SERVANT Leadership Principle: Selfless

The servant leadership principles include being selfless. If you're not serving others, you are self-serving and that is not leadership. In this overview of the principle, we see examples from Nelson Mandela and Arthur T. Demoulas. We also cover attributes like humility, stewardship, empowerment, and more.
The servant leadership principles icon: SELFLESS. A person up front has their arms extended, lifting two other people up - one in each hand. To the right is a collection of smaller icons for the other principles and the words: SERVANT Leadership Principle - SELFLESS.

Background: This post is part of a series defining the principles of The Acronym Model of Servant Leadership®️ (SelflessEmpatheticResoluteVirtuousAuthenticNonpartisan, and Thorough). For more, visit the overview at this link or sign up for the free online course, Servant Leadership 101.

The first principle in The Acronym Model of SERVANT-Leadership®️ is Selfless. If you’re not serving others, you’re not leading. This captures the selfless nature of leadership in a simple statement. Selflessness is about putting the needs of others before yourself. Specifically, we speak here of putting the needs of those you serve, first.



For example, a servant leader assesses each decision by the impact it will have on the organization and it’s stakeholders. In contrast, the non-serving leader may first worry about how a decision will make them look or impact their reputation.

What the Selfless Principle Looks Like

It’s easy in organizational leadership to be selfish without being obvious. For example, an executive decides to invest in a project that makes his team look great rather one lead by a peer with stronger benefits.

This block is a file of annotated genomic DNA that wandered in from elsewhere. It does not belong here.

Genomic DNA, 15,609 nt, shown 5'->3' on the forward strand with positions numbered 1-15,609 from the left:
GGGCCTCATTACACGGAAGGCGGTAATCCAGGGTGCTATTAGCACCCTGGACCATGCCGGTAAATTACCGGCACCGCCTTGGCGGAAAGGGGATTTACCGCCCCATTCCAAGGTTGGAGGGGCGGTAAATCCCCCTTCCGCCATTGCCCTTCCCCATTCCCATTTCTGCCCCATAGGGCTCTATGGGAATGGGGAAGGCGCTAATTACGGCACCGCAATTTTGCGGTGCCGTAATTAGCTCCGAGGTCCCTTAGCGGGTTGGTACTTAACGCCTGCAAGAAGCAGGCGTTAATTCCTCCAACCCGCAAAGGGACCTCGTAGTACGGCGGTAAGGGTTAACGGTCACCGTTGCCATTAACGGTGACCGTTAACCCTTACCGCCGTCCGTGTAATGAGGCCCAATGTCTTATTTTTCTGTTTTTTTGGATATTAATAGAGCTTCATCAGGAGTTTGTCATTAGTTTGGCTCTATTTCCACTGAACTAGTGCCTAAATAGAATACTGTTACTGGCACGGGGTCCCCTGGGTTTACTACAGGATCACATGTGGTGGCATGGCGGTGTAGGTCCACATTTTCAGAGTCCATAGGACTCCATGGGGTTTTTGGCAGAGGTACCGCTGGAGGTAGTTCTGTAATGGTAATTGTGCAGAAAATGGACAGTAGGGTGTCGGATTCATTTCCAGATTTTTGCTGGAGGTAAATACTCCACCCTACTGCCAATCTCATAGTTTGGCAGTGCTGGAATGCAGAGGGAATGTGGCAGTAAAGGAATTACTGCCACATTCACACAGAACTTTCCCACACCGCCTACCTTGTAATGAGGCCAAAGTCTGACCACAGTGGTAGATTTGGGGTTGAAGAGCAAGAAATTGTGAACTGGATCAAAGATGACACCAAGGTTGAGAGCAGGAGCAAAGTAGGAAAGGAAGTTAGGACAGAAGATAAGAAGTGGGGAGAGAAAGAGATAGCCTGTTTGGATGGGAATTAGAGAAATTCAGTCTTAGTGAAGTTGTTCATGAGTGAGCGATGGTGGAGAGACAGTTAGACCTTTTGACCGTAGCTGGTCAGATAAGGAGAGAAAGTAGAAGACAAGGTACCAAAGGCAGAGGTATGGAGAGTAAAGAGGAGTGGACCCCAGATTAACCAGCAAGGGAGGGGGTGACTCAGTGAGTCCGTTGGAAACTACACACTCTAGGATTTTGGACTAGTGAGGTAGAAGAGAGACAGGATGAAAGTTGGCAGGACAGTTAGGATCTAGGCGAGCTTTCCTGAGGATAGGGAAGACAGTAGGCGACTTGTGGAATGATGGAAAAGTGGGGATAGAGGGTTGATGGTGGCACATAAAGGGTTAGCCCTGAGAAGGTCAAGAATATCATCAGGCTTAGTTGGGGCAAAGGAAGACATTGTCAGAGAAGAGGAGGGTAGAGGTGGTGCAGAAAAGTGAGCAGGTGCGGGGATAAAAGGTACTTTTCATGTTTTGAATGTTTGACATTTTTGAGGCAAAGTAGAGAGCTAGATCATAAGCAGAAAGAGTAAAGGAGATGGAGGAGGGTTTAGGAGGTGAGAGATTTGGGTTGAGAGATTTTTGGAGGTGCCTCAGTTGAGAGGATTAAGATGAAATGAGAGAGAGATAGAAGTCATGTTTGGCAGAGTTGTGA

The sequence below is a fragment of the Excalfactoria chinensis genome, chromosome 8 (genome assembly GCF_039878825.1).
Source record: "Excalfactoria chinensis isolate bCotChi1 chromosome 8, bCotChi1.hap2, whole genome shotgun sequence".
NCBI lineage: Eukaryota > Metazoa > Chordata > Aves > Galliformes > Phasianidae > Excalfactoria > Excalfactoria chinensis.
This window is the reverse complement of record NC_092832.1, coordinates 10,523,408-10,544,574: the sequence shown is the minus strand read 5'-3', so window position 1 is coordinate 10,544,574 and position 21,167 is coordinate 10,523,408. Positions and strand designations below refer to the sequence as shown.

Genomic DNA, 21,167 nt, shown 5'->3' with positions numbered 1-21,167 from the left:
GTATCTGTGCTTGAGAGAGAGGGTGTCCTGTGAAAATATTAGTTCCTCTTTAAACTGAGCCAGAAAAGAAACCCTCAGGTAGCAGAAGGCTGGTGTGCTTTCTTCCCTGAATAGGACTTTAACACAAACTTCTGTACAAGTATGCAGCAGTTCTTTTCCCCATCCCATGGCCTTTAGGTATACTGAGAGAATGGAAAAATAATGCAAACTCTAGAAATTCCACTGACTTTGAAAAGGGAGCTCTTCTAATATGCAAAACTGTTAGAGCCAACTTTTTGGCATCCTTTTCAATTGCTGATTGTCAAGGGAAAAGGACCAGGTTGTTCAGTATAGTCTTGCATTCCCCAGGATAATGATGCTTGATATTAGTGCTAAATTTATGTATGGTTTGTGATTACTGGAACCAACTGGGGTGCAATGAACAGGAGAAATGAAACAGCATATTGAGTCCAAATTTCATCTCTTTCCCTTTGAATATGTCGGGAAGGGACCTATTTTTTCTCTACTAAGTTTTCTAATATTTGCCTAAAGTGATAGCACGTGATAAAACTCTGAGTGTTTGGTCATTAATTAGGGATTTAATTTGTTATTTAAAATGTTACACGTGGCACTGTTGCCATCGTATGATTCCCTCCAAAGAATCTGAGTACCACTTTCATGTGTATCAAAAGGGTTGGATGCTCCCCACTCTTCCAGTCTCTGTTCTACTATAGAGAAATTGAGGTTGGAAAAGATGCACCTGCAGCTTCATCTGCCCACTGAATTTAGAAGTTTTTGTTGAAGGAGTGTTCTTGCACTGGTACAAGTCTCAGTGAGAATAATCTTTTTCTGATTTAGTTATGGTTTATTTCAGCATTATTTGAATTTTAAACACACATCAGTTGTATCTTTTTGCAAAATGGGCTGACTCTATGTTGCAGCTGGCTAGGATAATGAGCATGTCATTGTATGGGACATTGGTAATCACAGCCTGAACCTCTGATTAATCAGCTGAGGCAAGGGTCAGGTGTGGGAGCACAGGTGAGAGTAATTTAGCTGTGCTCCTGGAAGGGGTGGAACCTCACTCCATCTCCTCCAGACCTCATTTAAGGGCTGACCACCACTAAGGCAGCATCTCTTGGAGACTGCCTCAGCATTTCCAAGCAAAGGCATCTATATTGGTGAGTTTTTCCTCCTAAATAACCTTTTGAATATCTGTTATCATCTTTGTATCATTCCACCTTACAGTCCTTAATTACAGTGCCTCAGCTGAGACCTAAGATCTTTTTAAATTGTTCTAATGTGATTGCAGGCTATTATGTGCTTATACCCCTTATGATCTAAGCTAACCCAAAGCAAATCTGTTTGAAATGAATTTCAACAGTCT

Although the peer’s project may be better for the broader organization, the selfish leader prioritizes their project to make personal benefit.

In this scene from the movie Invictus, Ben explains how we see the principle of Selflessness demonstrated by Nelson Mandela.

Misconceptions About the Principle of Selflessness

Humility is not thinking less of yourself, it's thinking of yourself less.

This quote holds true for Selfless leaders as well. Selfless is not a poor self-perception. To the contrary, being selfless requires a great deal of confidence. Being selfless does not mean running yourself ragged for a cause, either. Leaders must be healthy enough to deliver their service, as should their teams.


A selfless leader must still look at the long-term needs of their stakeholders and ensure they deliver sustainable results. 

Therefore, if one stakeholder demands a massive project that puts the entire organization at risk, the servant leader, being selfless, must still consider all stakeholders. Therefore, a solution may be sought that doesn’t put the organization, employees, their families and other stakeholders at risk.


Selflessness does not mean doing everything you are asked.

Selfless Attributes of Servant Leaders